Is the human race destined to expand to point where it becomes impossible to sustain ourselves? The fear of unsustainable growth is often voiced by environmentalists like Naomi Klein and David Attenborough, but it isn’t new. In 1798, Thomas Malthus wrote that “the increase of population is necessarily limited by the means of subsistence”. He went on to predict that growth would inevitably end in famine because “the power of population is indefinitely greater than the power in the earth to produce subsistence for man”. (Malthus was derided for his pessimism and was eventually immortalised as the inspiration for Ebenezer Scrooge.) At the time Malthus was writing, the population of the whole world was less than a billion. In the 200 years since Malthus published his infamous essay, the population of the world has grown to 7 billion. So why haven’t we witnessed a Malthusian crisis?
Geoffrey West, a physicist, thinks he knows why. West has written a bookcalled “Scale: The Universal Laws of Life and Death in Organisms, Cities and Companies”, presenting a universal theory of scale, which seems to have consequences for almost everything in the universe. In the new episode of Babbage, West was interviewed by his biggest fan, Kenneth Cukier. The interview starts at the 7:20 mark:
The human race, West says, has been saved by innovation and innovation thrives in cities. Unlike countries, companies and humans, cities seem to be immortal. In the last century cities have been de-industrialised, starved and some have even been attacked with nuclear bombs. And yet they always seem to survive. Ten years ago humanity passed the point by which those who lived in cities outnumbered those who didn’t. Every day a million more people move into cities, and this shouldn’t worry us.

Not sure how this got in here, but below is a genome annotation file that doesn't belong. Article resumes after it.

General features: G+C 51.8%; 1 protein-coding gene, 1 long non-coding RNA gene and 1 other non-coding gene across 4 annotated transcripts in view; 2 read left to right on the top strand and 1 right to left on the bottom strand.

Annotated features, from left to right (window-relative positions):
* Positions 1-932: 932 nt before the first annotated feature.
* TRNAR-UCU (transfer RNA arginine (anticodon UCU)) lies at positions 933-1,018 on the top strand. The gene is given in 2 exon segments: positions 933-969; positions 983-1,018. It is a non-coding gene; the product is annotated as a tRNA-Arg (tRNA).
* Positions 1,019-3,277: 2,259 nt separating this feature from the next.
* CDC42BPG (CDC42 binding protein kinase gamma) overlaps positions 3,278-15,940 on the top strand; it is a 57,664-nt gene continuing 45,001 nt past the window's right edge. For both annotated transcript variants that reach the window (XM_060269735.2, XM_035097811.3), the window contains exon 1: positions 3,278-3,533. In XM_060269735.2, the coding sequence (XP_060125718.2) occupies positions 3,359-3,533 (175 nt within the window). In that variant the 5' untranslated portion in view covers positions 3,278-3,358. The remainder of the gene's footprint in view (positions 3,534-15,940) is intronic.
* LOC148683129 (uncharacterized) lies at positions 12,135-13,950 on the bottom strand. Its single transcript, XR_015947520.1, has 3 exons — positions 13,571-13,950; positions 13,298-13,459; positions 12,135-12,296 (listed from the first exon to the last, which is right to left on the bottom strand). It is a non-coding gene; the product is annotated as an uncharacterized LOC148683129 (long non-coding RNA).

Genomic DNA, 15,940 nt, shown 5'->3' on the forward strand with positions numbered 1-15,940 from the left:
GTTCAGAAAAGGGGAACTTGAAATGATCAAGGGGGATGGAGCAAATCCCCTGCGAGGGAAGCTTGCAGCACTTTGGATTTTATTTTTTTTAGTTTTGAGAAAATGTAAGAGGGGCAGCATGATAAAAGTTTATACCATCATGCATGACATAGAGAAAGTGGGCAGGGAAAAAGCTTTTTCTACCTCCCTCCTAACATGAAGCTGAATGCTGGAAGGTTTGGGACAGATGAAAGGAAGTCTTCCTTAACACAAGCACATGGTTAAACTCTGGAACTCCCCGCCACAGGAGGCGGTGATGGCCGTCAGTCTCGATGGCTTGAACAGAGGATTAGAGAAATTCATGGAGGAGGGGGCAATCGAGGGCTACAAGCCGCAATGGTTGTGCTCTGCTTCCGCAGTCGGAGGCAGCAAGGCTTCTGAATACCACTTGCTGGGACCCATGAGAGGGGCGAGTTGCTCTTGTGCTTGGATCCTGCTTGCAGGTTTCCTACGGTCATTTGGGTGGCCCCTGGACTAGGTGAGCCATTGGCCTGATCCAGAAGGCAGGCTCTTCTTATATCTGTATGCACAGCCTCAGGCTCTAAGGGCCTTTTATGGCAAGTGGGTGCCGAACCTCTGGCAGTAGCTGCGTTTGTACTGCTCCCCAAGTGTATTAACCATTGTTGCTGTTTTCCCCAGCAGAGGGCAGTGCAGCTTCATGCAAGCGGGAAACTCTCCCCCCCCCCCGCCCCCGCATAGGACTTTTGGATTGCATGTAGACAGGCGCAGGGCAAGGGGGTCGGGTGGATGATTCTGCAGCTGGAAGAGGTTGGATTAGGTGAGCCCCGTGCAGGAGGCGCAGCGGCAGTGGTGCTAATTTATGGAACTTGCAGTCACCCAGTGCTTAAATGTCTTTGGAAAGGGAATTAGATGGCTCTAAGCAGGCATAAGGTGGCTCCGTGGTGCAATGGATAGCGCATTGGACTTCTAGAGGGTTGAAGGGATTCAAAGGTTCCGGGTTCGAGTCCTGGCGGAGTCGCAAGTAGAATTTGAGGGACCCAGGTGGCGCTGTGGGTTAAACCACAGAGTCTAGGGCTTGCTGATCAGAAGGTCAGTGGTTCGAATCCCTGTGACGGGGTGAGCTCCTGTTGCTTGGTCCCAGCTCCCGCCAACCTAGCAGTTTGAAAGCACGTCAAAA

West reckons that when the population of a city doubles, wages, patents and businesses increase by more than 50% because when humans work together they can produce more than the sum of their parts. When we get together, we tend to share information faster to figure out new ways to make our economy more efficient, which in turn allows us to accommodate more growth. If so, does that mean that the prosperity of cities can rise indefinitely?
According to West, if the innovation slows down the cities will be quickly be overwhelmed by their growing environmental and demographic burdens. Some would argue that western cities have already outsourced many of the unsustainable elements of their existence to industrialised developing economies while contributing to climate change, which disproportionately affects many of the world’s poorest people. Meanwhile, the popularity of Brexit and Donald Trump could be hinting that geographic concentrations of innovation often monopolise talent and opportunity leading to deprivation in the towns and regions that are left behind. Perhaps this is why West told us that the next cycle of innovation will have to be social, as well as technological.
So is perpetual urban growth really sustainable? If you’re reading this, you’re probably already living and working in a city. If you are, what are you doing there? Does your city seem as if it could get better forever? And what kind of social innovation will we need if we continue to grow at pace?
Nicholas Barrett is a social media writer at The Economist.
Source by: economist.com